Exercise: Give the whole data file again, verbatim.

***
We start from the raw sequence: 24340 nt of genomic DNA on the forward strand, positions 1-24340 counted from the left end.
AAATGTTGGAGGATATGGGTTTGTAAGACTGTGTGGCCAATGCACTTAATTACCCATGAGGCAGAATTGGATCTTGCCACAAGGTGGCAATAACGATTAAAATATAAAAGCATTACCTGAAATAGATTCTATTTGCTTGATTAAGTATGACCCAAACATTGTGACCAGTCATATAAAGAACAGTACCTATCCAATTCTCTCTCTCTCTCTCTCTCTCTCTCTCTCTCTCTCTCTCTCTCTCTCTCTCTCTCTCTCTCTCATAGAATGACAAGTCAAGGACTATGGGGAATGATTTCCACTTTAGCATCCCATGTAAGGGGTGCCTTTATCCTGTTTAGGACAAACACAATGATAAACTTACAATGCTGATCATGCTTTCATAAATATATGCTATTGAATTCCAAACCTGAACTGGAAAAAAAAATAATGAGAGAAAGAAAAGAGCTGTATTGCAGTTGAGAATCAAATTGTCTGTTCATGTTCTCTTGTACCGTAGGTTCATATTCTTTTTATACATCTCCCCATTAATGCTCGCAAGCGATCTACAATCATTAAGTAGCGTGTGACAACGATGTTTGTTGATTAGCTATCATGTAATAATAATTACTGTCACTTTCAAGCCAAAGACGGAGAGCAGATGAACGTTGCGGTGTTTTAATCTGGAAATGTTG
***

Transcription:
We start from the raw sequence: 24340 nt of genomic DNA on the forward strand, positions 1-24340 counted from the left end.
AAATGTTGGAGGATATGGGTTTGTAAGACTGTGTGGCCAATGCACTTAATTACCCATGAGGCAGAATTGGATCTTGCCACAAGGTGGCAATAACGATTAAAATATAAAAGCATTACCTGAAATAGATTCTATTTGCTTGATTAAGTATGACCCAAACATTGTGACCAGTCATATAAAGAACAGTACCTATCCAATTCTCTCTCTCTCTCTCTCTCTCTCTCTCTCTCTCTCTCTCTCTCTCTCTCTCTCTCTCTCTCTCATAGAATGACAAGTCAAGGACTATGGGGAATGATTTCCACTTTAGCATCCCATGTAAGGGGTGCCTTTATCCTGTTTAGGACAAACACAATGATAAACTTACAATGCTGATCATGCTTTCATAAATATATGCTATTGAATTCCAAACCTGAACTGGAAAAAAAAATAATGAGAGAAAGAAAAGAGCTGTATTGCAGTTGAGAATCAAATTGTCTGTTCATGTTCTCTTGTACCGTAGGTTCATATTCTTTTTATACATCTCCCCATTAATGCTCGCAAGCGATCTACAATCATTAAGTAGCGTGTGACAACGATGTTTGTTGATTAGCTATCATGTAATAATAATTACTGTCACTTTCAAGCCAAAGACGGAGAGCAGATGAACGTTGCGGTGTTTTAATCTGGAAATGTTG